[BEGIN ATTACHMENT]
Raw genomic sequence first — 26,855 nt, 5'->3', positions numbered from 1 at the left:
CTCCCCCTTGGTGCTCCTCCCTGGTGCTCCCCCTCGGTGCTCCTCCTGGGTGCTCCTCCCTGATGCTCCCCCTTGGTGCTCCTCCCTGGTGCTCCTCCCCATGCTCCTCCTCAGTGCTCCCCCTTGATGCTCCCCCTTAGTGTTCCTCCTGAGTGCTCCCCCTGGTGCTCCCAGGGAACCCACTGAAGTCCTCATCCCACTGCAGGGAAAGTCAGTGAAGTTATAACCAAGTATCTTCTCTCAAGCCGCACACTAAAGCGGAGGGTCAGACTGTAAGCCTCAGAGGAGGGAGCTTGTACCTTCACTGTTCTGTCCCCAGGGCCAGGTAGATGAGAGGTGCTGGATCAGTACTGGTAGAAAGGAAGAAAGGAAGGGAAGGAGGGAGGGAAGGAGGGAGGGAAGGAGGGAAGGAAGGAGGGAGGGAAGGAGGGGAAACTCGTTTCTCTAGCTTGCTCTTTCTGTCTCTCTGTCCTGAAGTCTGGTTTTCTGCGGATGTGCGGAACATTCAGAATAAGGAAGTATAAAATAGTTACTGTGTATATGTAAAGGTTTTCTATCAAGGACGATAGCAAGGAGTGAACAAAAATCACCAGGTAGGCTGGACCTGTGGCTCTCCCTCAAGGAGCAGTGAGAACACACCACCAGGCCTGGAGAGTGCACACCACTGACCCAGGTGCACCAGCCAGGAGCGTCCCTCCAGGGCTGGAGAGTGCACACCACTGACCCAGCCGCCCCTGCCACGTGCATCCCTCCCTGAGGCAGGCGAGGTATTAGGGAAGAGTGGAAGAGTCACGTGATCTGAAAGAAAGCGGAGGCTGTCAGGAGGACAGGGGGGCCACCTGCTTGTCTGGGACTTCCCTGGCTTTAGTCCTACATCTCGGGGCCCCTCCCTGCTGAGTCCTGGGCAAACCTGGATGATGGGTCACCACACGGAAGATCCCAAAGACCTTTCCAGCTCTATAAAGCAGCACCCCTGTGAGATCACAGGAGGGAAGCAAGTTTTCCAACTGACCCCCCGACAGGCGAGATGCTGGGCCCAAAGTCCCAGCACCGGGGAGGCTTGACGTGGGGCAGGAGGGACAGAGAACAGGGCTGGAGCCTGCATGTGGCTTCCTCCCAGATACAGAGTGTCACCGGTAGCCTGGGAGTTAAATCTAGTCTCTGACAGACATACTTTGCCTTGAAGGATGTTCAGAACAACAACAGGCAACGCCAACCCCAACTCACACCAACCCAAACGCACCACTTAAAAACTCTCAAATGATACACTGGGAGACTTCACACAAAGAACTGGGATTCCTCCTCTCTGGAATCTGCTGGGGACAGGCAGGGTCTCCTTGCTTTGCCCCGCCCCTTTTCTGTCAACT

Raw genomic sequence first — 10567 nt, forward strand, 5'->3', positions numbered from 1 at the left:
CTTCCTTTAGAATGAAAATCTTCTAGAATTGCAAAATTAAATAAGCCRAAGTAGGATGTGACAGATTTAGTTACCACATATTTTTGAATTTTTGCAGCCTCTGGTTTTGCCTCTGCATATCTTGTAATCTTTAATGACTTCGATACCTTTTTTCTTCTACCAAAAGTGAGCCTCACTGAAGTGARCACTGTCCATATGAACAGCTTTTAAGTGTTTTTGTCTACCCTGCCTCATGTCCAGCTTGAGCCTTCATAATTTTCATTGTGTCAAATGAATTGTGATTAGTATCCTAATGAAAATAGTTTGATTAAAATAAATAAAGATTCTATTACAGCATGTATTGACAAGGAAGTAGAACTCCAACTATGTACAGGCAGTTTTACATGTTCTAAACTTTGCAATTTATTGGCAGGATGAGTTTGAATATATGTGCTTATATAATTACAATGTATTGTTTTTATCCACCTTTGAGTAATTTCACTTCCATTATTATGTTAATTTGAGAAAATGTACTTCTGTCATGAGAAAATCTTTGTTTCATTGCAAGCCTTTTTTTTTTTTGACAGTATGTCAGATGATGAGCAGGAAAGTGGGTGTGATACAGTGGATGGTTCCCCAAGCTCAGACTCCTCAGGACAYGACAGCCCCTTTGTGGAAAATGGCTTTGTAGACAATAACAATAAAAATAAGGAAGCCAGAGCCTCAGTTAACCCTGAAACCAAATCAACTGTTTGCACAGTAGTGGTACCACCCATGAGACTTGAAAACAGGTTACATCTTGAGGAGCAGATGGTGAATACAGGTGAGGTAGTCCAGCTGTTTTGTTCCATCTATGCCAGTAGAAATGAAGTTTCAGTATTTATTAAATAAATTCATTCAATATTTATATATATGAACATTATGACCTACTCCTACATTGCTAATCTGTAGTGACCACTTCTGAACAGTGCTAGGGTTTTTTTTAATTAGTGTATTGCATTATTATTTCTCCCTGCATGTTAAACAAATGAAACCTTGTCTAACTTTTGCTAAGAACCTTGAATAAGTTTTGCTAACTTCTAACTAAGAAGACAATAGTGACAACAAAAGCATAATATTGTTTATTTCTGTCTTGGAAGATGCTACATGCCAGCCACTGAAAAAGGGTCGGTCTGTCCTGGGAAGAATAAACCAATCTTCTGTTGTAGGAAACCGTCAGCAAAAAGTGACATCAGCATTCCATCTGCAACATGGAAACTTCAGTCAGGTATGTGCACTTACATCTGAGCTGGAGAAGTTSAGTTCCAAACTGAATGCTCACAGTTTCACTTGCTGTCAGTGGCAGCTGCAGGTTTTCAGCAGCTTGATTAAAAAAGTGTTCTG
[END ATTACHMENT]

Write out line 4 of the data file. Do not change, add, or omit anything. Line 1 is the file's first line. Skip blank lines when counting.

CTTCCTTTAGAATGAAAATCTTCTAGAATTGCAAAATTAAATAAGCCRAAGTAGGATGTGACAGATTTAGTTACCACATATTTTTGAATTTTTGCAGCCTCTGGTTTTGCCTCTGCATATCTTGTAATCTTTAATGACTTCGATACCTTTTTTCTTCTACCAAAAGTGAGCCTCACTGAAGTGARCACTGTCCATATGAACAGCTTTTAAGTGTTTTTGTCTACCCTGCCTCATGTCCAGCTTGAGCCTTCATAATTTTCATTGTGTCAAATGAATTGTGATTAGTATCCTAATGAAAATAGTTTGATTAAAATAAATAAAGATTCTATTACAGCATGTATTGACAAGGAAGTAGAACTCCAACTATGTACAGGCAGTTTTACATGTTCTAAACTTTGCAATTTATTGGCAGGATGAGTTTGAATATATGTGCTTATATAATTACAATGTATTGTTTTTATCCACCTTTGAGTAATTTCACTTCCATTATTATGTTAATTTGAGAAAATGTACTTCTGTCATGAGAAAATCTTTGTTTCATTGCAAGCCTTTTTTTTTTTTGACAGTATGTCAGATGATGAGCAGGAAAGTGGGTGTGATACAGTGGATGGTTCCCCAAGCTCAGACTCCTCAGGACAYGACAGCCCCTTTGTGGAAAATGGCTTTGTAGACAATAACAATAAAAATAAGGAAGCCAGAGCCTCAGTTAACCCTGAAACCAAATCAACTGTTTGCACAGTAGTGGTACCACCCATGAGACTTGAAAACAGGTTACATCTTGAGGAGCAGATGGTGAATACAGGTGAGGTAGTCCAGCTGTTTTGTTCCATCTATGCCAGTAGAAATGAAGTTTCAGTATTTATTAAATAAATTCATTCAATATTTATATATATGAACATTATGACCTACTCCTACATTGCTAATCTGTAGTGACCACTTCTGAACAGTGCTAGGGTTTTTTTTAATTAGTGTATTGCATTATTATTTCTCCCTGCATGTTAAACAAATGAAACCTTGTCTAACTTTTGCTAAGAACCTTGAATAAGTTTTGCTAACTTCTAACTAAGAAGACAATAGTGACAACAAAAGCATAATATTGTTTATTTCTGTCTTGGAAGATGCTACATGCCAGCCACTGAAAAAGGGTCGGTCTGTCCTGGGAAGAATAAACCAATCTTCTGTTGTAGGAAACCGTCAGCAAAAAGTGACATCAGCATTCCATCTGCAACATGGAAACTTCAGTCAGGTATGTGCACTTACATCTGAGCTGGAGAAGTTSAGTTCCAAACTGAATGCTCACAGTTTCACTTGCTGTCAGTGGCAGCTGCAGGTTTTCAGCAGCTTGATTAAAAAAGTGTTCTG